The real strength of this game is the range of activities the player is required to do as a Mafia thug. Although for a considerable amount of time you are in a car either driving to or from a desired location, the bulk of the action is on foot with a weapon in hand. This, among other things, gives Mafia that much needed depth over other games like GTA3, where your tasks are somewhat similar and limited time after time. An example of Mafia's depth in this area can be found in the task where you have to walk a daughter of the bar tender home (don't worry, you get to beat up people regardless), in contrast to another task requiring you drive in a car race. Overall there are over 20 required missions with plenty of side missions which allow you to unlock further cars for use in both story and free ride mode.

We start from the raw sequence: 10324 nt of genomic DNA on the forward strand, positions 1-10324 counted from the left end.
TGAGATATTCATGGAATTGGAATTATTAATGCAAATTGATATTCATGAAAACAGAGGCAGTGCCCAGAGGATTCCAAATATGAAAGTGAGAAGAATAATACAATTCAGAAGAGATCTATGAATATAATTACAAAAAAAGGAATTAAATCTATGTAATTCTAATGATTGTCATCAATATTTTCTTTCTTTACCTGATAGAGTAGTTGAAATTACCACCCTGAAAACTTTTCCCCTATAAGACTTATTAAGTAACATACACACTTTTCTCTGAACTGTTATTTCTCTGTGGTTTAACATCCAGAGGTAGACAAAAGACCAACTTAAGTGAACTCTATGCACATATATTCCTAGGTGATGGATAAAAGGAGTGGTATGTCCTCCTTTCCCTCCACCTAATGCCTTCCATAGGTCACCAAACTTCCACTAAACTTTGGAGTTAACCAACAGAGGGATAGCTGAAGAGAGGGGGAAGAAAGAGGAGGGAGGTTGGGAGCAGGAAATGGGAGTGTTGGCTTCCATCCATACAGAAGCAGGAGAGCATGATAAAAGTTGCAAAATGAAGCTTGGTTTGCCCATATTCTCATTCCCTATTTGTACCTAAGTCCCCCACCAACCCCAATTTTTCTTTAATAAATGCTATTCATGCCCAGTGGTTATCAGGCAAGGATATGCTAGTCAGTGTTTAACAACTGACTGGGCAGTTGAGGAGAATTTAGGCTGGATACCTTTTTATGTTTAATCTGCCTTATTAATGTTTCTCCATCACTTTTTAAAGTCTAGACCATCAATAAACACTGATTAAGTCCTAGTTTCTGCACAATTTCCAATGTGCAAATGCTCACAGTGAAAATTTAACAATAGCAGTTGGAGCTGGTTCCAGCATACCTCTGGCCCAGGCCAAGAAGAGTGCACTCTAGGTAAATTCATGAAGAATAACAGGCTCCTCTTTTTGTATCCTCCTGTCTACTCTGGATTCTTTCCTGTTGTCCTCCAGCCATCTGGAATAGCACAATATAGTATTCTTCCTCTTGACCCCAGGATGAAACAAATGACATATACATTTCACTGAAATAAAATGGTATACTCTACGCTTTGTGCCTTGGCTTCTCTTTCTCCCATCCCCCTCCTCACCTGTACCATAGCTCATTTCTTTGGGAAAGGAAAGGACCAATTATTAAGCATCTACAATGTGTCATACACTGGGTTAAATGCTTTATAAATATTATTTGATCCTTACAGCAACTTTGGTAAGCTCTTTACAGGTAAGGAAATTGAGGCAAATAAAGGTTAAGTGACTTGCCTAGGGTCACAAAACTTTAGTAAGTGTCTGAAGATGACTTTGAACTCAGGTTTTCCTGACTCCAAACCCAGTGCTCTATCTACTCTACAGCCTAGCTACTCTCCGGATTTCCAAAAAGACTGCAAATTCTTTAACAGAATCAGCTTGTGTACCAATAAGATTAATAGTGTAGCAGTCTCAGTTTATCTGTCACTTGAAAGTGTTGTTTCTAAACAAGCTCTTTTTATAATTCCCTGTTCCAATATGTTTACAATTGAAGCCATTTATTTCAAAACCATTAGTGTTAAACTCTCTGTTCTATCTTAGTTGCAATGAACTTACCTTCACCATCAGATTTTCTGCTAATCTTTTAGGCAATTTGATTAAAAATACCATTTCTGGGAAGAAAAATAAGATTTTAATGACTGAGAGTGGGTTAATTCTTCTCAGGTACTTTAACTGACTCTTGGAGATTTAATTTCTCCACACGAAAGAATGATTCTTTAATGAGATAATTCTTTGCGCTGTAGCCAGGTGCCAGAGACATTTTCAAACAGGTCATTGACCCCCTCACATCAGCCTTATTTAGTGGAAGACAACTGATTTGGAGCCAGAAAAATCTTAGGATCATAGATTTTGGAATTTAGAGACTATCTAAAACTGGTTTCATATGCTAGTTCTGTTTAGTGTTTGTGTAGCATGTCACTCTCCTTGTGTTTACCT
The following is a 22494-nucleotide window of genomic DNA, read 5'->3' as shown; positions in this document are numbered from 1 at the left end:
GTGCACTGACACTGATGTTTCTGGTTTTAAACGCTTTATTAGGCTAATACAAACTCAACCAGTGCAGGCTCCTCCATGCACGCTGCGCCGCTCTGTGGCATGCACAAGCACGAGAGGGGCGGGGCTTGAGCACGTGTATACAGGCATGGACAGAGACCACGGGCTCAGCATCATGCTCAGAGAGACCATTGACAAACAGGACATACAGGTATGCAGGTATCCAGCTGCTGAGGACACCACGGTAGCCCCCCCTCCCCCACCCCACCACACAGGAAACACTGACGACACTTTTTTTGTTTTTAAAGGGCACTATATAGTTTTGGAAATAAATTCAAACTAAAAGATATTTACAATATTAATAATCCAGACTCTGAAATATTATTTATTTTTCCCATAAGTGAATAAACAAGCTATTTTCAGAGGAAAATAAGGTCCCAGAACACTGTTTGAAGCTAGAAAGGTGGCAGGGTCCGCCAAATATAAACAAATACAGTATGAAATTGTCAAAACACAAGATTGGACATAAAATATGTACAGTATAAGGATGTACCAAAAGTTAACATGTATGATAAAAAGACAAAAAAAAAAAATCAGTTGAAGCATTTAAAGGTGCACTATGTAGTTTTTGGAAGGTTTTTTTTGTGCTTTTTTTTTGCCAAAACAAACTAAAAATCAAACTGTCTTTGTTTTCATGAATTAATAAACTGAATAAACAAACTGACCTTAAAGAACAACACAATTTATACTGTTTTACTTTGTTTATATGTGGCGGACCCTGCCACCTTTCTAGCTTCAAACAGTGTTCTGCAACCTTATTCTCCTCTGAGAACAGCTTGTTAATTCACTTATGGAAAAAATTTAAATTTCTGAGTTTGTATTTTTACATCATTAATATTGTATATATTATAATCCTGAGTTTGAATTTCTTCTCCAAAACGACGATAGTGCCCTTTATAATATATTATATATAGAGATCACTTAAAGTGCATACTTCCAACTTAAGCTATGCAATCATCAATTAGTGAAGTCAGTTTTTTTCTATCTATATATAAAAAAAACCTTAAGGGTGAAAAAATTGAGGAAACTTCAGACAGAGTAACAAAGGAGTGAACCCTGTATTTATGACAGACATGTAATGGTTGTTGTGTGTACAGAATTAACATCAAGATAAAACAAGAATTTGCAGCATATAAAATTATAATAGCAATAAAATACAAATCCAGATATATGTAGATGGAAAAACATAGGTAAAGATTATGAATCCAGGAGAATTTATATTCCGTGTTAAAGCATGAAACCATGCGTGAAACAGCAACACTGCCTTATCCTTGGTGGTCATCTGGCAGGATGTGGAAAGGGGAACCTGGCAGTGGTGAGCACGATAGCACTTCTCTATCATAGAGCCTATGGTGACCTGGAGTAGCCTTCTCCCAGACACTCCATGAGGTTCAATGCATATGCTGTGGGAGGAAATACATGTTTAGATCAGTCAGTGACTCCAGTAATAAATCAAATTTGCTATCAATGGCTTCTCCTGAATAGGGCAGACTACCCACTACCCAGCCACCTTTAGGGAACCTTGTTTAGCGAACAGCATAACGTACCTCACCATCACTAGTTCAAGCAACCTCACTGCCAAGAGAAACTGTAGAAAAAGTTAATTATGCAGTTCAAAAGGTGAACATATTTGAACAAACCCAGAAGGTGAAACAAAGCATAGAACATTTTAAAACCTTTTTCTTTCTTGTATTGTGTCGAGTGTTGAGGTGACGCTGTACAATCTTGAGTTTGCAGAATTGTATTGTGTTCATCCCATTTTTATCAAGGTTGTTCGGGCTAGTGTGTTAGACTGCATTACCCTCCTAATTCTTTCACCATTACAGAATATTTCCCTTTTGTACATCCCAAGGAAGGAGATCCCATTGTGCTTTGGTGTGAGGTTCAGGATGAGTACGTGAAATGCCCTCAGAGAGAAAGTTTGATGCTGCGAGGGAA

Another strength in the gameplay department is the rich story line. As the game progresses it becomes apparent that the player is 'reliving' the activities that Tommy did as a mobster, with occasional cut backs to the present where he is talking to a friend about his life. Without giving to much away, the ending is rather unique when it comes to games, with an apparent 'movie' like feel to it. But you will just have to wait and see that one for yourself ;).
Transport in the city is fully featured with multiple ways in getting from point A to point B. Although a car is usually best, the player has the option to take a train for longer distances or a tram for the moderate distances, but since you have no control over these (and rightfully so), it may confuse things rather than help at times.